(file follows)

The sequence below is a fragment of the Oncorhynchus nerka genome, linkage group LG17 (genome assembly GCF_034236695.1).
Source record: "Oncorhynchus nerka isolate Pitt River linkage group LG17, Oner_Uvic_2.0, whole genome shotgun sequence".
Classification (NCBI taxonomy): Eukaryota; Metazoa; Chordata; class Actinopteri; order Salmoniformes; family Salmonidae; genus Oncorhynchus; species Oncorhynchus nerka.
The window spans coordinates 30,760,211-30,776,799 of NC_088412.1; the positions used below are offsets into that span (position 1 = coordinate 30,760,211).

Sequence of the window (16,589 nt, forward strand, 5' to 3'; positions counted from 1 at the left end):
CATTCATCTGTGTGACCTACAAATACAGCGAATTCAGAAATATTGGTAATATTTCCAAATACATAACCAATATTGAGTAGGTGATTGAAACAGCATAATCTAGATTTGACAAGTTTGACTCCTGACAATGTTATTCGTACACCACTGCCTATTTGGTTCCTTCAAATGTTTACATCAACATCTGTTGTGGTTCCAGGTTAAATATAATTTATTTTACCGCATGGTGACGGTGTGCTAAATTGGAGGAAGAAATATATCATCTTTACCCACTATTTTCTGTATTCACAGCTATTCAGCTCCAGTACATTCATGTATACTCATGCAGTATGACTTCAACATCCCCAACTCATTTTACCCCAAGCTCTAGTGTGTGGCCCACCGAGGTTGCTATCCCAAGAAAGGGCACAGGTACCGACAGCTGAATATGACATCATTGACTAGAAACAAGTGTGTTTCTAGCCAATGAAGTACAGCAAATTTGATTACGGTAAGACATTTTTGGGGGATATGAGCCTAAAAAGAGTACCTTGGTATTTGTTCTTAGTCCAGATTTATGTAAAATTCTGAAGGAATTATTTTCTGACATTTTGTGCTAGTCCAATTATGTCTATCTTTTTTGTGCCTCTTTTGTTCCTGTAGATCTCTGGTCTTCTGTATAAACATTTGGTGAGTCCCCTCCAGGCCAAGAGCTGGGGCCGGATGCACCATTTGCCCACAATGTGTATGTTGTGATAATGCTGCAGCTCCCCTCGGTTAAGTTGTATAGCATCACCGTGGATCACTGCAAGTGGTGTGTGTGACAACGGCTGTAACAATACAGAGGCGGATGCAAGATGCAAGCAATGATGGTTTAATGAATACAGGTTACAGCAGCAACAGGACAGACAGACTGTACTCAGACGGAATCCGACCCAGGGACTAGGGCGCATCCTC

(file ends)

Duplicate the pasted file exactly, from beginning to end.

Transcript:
The sequence below is a fragment of the Oncorhynchus nerka genome, linkage group LG17 (genome assembly GCF_034236695.1).
Source record: "Oncorhynchus nerka isolate Pitt River linkage group LG17, Oner_Uvic_2.0, whole genome shotgun sequence".
Classification (NCBI taxonomy): Eukaryota; Metazoa; Chordata; class Actinopteri; order Salmoniformes; family Salmonidae; genus Oncorhynchus; species Oncorhynchus nerka.
The window spans coordinates 30,760,211-30,776,799 of NC_088412.1; the positions used below are offsets into that span (position 1 = coordinate 30,760,211).

Sequence of the window (16,589 nt, forward strand, 5' to 3'; positions counted from 1 at the left end):
CATTCATCTGTGTGACCTACAAATACAGCGAATTCAGAAATATTGGTAATATTTCCAAATACATAACCAATATTGAGTAGGTGATTGAAACAGCATAATCTAGATTTGACAAGTTTGACTCCTGACAATGTTATTCGTACACCACTGCCTATTTGGTTCCTTCAAATGTTTACATCAACATCTGTTGTGGTTCCAGGTTAAATATAATTTATTTTACCGCATGGTGACGGTGTGCTAAATTGGAGGAAGAAATATATCATCTTTACCCACTATTTTCTGTATTCACAGCTATTCAGCTCCAGTACATTCATGTATACTCATGCAGTATGACTTCAACATCCCCAACTCATTTTACCCCAAGCTCTAGTGTGTGGCCCACCGAGGTTGCTATCCCAAGAAAGGGCACAGGTACCGACAGCTGAATATGACATCATTGACTAGAAACAAGTGTGTTTCTAGCCAATGAAGTACAGCAAATTTGATTACGGTAAGACATTTTTGGGGGATATGAGCCTAAAAAGAGTACCTTGGTATTTGTTCTTAGTCCAGATTTATGTAAAATTCTGAAGGAATTATTTTCTGACATTTTGTGCTAGTCCAATTATGTCTATCTTTTTTGTGCCTCTTTTGTTCCTGTAGATCTCTGGTCTTCTGTATAAACATTTGGTGAGTCCCCTCCAGGCCAAGAGCTGGGGCCGGATGCACCATTTGCCCACAATGTGTATGTTGTGATAATGCTGCAGCTCCCCTCGGTTAAGTTGTATAGCATCACCGTGGATCACTGCAAGTGGTGTGTGTGACAACGGCTGTAACAATACAGAGGCGGATGCAAGATGCAAGCAATGATGGTTTAATGAATACAGGTTACAGCAGCAACAGGACAGACAGACTGTACTCAGACGGAATCCGACCCAGGGACTAGGGCGCATCCTC